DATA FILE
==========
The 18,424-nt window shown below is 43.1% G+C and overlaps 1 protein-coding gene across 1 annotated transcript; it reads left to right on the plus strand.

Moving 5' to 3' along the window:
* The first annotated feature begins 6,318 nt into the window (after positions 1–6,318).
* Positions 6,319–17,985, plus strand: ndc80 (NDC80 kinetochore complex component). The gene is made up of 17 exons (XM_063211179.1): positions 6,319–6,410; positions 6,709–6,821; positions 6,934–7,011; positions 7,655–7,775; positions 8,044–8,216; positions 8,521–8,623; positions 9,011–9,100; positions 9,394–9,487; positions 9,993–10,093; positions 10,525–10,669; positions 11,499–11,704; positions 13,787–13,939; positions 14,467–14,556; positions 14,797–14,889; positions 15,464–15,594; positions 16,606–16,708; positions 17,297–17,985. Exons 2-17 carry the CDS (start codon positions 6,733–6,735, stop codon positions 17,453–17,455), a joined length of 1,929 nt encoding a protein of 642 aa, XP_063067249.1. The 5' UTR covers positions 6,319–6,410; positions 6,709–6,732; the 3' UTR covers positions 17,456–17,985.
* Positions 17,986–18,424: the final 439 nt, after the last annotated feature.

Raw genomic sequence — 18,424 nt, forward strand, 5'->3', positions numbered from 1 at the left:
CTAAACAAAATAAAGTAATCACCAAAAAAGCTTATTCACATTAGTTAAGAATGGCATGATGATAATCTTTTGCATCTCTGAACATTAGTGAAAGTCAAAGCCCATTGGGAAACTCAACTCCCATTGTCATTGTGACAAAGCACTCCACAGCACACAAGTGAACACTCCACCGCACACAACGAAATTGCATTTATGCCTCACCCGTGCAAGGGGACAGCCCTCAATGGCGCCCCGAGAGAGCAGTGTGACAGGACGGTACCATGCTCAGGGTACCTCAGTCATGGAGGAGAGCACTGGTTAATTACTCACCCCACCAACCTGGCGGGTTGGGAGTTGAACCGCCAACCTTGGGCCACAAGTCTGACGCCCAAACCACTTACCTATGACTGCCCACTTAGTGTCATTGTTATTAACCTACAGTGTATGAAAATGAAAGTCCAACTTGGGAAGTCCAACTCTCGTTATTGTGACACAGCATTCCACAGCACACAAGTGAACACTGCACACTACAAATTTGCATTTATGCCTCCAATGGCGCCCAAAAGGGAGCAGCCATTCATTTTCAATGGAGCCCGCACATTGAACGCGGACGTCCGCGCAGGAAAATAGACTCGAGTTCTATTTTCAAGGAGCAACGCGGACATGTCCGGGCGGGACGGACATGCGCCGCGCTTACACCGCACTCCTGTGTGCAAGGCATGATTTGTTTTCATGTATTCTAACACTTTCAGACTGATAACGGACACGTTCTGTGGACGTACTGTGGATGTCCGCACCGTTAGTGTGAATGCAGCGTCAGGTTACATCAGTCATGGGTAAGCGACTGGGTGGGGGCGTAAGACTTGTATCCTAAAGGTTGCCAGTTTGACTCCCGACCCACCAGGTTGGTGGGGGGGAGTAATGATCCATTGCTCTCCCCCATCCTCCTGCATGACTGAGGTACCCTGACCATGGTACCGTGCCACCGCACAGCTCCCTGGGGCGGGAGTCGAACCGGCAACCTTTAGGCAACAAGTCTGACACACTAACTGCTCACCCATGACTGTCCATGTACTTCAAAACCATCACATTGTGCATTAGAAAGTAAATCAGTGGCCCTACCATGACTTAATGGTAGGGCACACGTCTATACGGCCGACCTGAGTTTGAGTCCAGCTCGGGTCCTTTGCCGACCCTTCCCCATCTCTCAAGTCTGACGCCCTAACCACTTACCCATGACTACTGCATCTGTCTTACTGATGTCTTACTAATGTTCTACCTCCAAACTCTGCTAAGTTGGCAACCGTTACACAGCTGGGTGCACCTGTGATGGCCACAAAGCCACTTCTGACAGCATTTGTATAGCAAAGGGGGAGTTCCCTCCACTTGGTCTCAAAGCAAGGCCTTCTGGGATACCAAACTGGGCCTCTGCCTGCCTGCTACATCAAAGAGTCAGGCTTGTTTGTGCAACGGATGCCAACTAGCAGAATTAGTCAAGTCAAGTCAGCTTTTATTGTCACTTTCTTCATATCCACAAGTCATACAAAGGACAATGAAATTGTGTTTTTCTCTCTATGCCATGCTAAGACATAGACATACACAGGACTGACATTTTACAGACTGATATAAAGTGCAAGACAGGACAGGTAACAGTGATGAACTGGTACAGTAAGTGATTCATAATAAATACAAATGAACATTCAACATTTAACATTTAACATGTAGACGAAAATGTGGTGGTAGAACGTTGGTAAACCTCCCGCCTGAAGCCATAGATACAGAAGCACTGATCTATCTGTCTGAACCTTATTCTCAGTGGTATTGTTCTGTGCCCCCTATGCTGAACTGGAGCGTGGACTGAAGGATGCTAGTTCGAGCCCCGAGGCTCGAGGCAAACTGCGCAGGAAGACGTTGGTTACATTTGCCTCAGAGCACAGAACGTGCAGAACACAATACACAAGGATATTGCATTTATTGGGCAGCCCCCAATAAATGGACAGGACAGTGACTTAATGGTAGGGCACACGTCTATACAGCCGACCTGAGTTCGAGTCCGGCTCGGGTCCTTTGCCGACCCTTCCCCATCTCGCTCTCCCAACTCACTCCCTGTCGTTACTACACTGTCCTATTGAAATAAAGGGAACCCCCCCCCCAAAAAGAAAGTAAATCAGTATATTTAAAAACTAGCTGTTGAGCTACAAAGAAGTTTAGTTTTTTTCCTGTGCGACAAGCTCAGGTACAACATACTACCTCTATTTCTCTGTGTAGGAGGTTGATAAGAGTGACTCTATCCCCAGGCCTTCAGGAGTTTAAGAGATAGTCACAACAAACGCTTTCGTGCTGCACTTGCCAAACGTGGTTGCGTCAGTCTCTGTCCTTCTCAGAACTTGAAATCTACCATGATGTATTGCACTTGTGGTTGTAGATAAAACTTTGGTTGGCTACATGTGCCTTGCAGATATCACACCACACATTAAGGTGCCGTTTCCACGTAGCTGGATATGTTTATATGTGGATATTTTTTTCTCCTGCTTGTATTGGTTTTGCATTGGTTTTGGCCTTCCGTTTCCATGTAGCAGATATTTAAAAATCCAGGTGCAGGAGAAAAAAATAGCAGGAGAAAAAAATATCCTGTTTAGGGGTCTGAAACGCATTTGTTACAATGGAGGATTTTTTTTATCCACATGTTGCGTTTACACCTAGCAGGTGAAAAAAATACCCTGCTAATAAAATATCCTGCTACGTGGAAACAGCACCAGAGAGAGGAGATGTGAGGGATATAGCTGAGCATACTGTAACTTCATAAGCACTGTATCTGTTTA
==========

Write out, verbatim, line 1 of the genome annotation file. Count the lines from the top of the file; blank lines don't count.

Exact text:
The 18,424-nt window shown below is 43.1% G+C and overlaps 1 protein-coding gene across 1 annotated transcript; it reads left to right on the plus strand.